The property owner of the effect molecule won’t renew the lease, and now the community is rallying around it

In late September, Mark Landman and his wife, Megyn Rodgers, received an unwelcome surprise: The owner’s attorney put a notice on the café door, molecule effect, at 525 Santa Fe Drive, stating that the lease will not be renewed. “Over the years, we thought we had a really good relationship with him. Even in August during the first Friday, we all just sat together and had a glass of wine on our patio,” Landmann says.

When the pandemic hit, the property’s owner, Horace McCowan, of Horace Real Estate, “was really good for us,” Landmann notes. “He made some concessions that we were very grateful for, and very recently, we were able to repay.” The Molecule Effect, located in a second location in the Wash Park neighborhood, has agreed a month-to-month lease in Santa Fe, so the company now has until October 31 to vacate where it has been for seven years. In order to have enough time to close properly, Landman and Rodgers plan to close the doors on October 15.

But some around are hoping to be able to use their collective power to get behind the company. When longtime customer Beth Sebian heard about the shutdown, she decided to act. “I spent my lunch break at the printing press, producing flyers to promote a community meeting at the café on October 8 at 6:30 p.m. ‘Really love the café;’” says Sebian; I go to him a few times a week,” she explained. “But over the past few years, I’ve also noticed how Mark and Megyn are running their business.”

“Our job was to build a community,” Landman says. “We think our name says it all: The effect of the molecule is all about creating chemistry between people. Our mission was to provide an area where people could meet, discuss, have fun and fall in love. And all of the above happened.”

In addition to providing a space for the community to gather, Molecule Effect focuses on supporting local creators, displaying artists’ work on the walls and hosting live music from local artists and an open air comedy night.

“They’re trying to run a company that serves the community,” Sebian continues. “I became more aware of that during COVID, when I saw the efforts they put in to stay open and support their employees.” Now Sebian wants to get that energy back. “I want to support a project that supports my region.”

She hopes this meeting will be the first step in discovering how to raise the collective voice of the community against what she considers an unfair move by McCwan. “I think the landlords have a lot of power, and because of that, they have a lot of responsibility to society for which they have to be responsible,” Sebian explains. “I think local things matter. I think relationships and communities matter. This café is not the only thing in the world that matters right now, but the power of taking ownership of our community and what we allow to happen, feels like a practice that interests me, and one that will benefit us then as well.”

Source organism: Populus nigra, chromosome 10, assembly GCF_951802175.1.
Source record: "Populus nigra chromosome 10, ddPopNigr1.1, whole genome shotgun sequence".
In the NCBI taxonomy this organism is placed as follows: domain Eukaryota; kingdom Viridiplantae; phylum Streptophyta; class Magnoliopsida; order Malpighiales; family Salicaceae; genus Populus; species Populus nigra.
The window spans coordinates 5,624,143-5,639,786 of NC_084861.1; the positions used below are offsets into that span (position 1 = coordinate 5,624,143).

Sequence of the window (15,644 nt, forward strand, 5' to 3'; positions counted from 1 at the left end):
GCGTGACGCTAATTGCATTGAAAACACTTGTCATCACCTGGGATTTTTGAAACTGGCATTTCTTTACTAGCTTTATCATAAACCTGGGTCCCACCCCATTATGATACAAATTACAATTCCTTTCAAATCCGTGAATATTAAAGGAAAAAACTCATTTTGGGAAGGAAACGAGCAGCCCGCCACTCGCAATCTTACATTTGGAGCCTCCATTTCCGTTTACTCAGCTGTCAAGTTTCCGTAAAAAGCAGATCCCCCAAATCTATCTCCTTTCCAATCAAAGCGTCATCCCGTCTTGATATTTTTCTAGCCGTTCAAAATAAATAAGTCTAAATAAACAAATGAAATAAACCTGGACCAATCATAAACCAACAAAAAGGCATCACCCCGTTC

Its purpose of the meeting is to answer two questions: Does this matter to us? And what are we going to do about it? She hopes the group can “raise their voice and not let this happen in silence.”

“Megyn and I are by our side because of the generosity,” Landmann says of the outpouring of support the molecule’s effect has seen since news of the impending shutdown broke. But he also remains upset and confused by the landlord’s complete lack of direct communication about his plans to end the company’s lease. “The ironic part about this is that our landlord is an SBA lender to Key Bank, and I kind of feel like in the day he’s lending an SBA to help small businesses, and at night he’s a landlord and he’s going to destroy the small business and do whatever is best for him financially.” .

Sibyan echoes this sentiment. “Based on my understanding of the situation, the owner has just acted in a completely unacceptable manner, that is kind of greedy and without any accountability to the community or his business relationships.”

But even as Landman, Rodgers, Sibyan and others struggle to make their voices heard, the company is already planning for a future beyond its current position in the art district. “We think we’re now a permanent part of the community,” Landmann says. “With this unfortunate news, we immediately began to see if there were other options in the neighborhood.”

But construction will take some time, so in the meantime, Landman and Rodgers will continue to support local artists and make space for community gatherings at the Molecule Effect’s Wash Park site, which Opened in March 2020 At 300 South Logan Street.

The effect of the molecule is not the only business that is closed due to the problems of the owner: Factotum Brewhouse will close its doors on October 9 After the operators and the owner of the building They couldn’t come up with a rental rate That both sides thought it fair.

While many restaurants, bars, breweries, and coffee shops are finally starting to see customers return in pre-pandemic numbers, these examples prove that other challenges still loom.


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